‘Human Body on a Microchip May Test Drugs’

We all know and notice that the way we live today is totally different than ‘in the old days’. Everything is going faster and is controlled by electronics. We are all aware of the latest technologies and it has become obvious that everyone has multiple of these gadgets and knows how to work with them.

A large part of this technological revolution is due to the microchip. I think most of the people who have a little bit of science background know the ’law of Moore’. It states that the amount of transistors in an integrated circuit (microchip) doubles every two years due to the technological progress. To the present day this law still stands and for us it is very clear. Everything becomes faster, smaller, thinner,…

Personally I was not or am not surprised anymore when Steve Jobs or Tim Cook said that the new Iphone would be faster, had a better design… Or when Microsoft tells they will launch a new and better tablet.

What really intrigues me is the use of IC-technology in the biochemistry, the pharmaceutical and the medical sector. That’s what I find really attractive about the latest technology end this part of the technological era. And I think big companies like Apple, Microsoft, Samsung, … should invest more money in that kind of research instead of fighting each other for patents about some new application of making their new smartphone or tablet a few mm thinner. In my free time a sometimes read about new things they try to introduce and a few days ago I found an interesting article on the internet newspaper.
The title is ‘Human Body on a Microchip May Test Drugs’. It is about simulating the working of the 10 most important human organs on a microchip. Every microchip will ‘be’ one organ and they will be connected to each other. The designers go very deep because the can even simulate the muscle contraction of the organs. The goal is to replace laboratory animals for testing of new drugs and other pharmaceutical products because the test on these animals are not always accurate and may have a good effect on them but not on the human body. It is also a better and faster testing method.

You can find the link here: http://www.technewsdaily.com/6042-human-body-microchip-test-drugs.html

Maybe this post sounds crazy to you because it is a strange way to like technology but maybe that’s my abnormality of being a chemical engineer. What do you guys think about this subject?


5 thoughts on “‘Human Body on a Microchip May Test Drugs’

  1. gabuglio says:

    Today I was just reading the newspaper and is saw the article in the link below that follows a little bit on my post of yesterday and is also related to the post about ‘Die Energiewende’.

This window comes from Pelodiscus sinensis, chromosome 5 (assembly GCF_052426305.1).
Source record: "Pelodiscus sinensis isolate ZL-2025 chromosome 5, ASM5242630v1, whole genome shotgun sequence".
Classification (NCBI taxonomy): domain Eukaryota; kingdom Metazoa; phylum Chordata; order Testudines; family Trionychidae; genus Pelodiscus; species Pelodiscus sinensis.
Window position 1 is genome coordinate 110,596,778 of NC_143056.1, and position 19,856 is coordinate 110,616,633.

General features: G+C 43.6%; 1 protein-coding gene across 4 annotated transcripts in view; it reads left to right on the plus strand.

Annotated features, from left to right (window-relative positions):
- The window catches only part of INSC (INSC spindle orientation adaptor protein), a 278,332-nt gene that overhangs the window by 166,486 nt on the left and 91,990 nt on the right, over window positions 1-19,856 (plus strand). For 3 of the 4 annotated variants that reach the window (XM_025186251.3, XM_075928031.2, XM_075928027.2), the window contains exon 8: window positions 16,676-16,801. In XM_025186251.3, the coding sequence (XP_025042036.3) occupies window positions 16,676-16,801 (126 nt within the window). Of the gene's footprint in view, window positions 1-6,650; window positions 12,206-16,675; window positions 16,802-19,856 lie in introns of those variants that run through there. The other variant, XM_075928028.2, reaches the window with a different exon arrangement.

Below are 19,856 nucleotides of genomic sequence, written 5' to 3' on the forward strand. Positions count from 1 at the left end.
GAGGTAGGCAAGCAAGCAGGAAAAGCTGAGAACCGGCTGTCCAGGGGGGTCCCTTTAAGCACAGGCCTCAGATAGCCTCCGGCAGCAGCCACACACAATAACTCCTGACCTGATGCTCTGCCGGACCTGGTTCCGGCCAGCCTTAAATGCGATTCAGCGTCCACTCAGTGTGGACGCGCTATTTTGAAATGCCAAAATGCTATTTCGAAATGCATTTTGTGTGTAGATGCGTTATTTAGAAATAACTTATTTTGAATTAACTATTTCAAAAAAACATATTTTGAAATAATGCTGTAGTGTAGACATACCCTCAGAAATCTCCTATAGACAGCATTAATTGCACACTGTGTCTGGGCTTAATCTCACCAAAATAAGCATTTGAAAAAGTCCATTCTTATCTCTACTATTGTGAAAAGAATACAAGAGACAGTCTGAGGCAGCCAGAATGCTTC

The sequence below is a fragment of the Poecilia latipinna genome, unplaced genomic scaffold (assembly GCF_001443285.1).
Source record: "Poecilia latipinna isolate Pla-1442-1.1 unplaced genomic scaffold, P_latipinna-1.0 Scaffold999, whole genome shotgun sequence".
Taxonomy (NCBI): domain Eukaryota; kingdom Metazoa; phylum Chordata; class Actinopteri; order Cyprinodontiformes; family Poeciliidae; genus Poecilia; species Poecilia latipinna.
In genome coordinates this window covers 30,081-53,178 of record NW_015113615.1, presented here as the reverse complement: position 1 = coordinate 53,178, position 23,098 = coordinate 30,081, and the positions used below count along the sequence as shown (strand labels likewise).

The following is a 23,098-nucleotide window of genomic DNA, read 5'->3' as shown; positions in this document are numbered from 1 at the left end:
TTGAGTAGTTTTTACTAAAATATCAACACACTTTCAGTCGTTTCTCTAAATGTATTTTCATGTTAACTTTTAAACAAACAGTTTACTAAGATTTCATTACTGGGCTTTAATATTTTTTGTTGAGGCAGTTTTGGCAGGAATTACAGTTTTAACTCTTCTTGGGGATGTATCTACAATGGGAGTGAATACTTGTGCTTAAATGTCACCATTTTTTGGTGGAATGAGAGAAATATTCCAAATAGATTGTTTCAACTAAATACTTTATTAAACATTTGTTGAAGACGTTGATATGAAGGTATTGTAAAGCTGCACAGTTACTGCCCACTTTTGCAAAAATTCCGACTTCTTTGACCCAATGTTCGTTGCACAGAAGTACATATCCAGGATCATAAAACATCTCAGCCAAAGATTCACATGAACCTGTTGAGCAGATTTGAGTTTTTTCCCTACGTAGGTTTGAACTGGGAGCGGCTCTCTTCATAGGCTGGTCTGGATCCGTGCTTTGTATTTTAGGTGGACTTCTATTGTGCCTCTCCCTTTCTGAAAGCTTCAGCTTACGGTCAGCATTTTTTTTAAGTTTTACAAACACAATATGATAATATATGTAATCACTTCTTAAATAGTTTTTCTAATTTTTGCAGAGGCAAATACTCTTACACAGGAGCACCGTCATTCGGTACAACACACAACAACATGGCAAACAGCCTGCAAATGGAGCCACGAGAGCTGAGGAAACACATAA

2. tijlcrauwels says:

    After reading the article I’m still a bit confused on what they’re actually doing. They’re trying to rebuild the human organs on microchips to make the drugtests more reliable. But I’m not entirely clear on what a biological microchip actually is.

    How I read it they are actually cells from the respective organs, which are than kept ‘alive’ on microchips, or something like that?

    I’ve also read something interesting in that area today, where they use DNA as a way to store files. (http://www.deredactie.be/cm/vrtnieuws/buitenland/130124_shakespeare_dna)

  3. gabuglio says:

    No, they recreate the function of a few human organs and simulate their working on a micro-chip. Afterwards they interconnect all these micro-chips to simulate the working of the organs in the human body.

    PS: I think the link is outdated because I can’t find it anymore.

  4. I want to say something about the goal, replacing laboratory animals. Isn’t it very difficult to simulate a human body? A human body is very complex. And is the primary goal to simulate specific parts, like blood circulation, stomach and kidney and test a certain medicine. Or are there to many connection and can certain thing influence others? Do you have any opinion about animal testing? I think it is the best option to develop medicines at this moment. If it can save lives, I am okay with it.

  5. gabuglio says:

    Of course it is very difficult to simulate the human body but I think starting with the thought that something is impossible is not the right way. And if we see at which speed science and technology evolves I think that this is possible.
    The purpose is to simulate the combined work of the essential human organs so that any specific reaction to the medicines can be tested.
    My opinion about animal testing is that if it is necessary it has to be done but if there is a feasible possibility to replace those animals by technology this is the way we have to work.

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